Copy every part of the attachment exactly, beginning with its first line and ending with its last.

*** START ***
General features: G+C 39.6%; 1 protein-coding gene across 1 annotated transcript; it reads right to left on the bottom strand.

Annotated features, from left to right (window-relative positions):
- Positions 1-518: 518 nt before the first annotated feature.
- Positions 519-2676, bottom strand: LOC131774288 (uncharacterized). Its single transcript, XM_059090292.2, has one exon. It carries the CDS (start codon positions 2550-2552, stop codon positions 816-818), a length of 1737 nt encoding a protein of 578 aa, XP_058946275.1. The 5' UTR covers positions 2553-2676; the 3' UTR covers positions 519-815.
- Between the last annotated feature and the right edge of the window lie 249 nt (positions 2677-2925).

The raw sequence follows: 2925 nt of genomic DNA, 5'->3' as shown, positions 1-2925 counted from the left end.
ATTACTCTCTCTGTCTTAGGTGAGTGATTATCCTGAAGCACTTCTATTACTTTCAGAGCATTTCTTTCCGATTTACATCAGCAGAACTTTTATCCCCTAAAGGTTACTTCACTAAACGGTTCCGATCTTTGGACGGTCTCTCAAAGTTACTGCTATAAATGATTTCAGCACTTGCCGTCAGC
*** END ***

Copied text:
General features: G+C 39.6%; 1 protein-coding gene across 1 annotated transcript; it reads right to left on the bottom strand.

Annotated features, from left to right (window-relative positions):
- Positions 1-518: 518 nt before the first annotated feature.
- Positions 519-2676, bottom strand: LOC131774288 (uncharacterized). Its single transcript, XM_059090292.2, has one exon. It carries the CDS (start codon positions 2550-2552, stop codon positions 816-818), a length of 1737 nt encoding a protein of 578 aa, XP_058946275.1. The 5' UTR covers positions 2553-2676; the 3' UTR covers positions 519-815.
- Between the last annotated feature and the right edge of the window lie 249 nt (positions 2677-2925).

The raw sequence follows: 2925 nt of genomic DNA, 5'->3' as shown, positions 1-2925 counted from the left end.
ATTACTCTCTCTGTCTTAGGTGAGTGATTATCCTGAAGCACTTCTATTACTTTCAGAGCATTTCTTTCCGATTTACATCAGCAGAACTTTTATCCCCTAAAGGTTACTTCACTAAACGGTTCCGATCTTTGGACGGTCTCTCAAAGTTACTGCTATAAATGATTTCAGCACTTGCCGTCAGC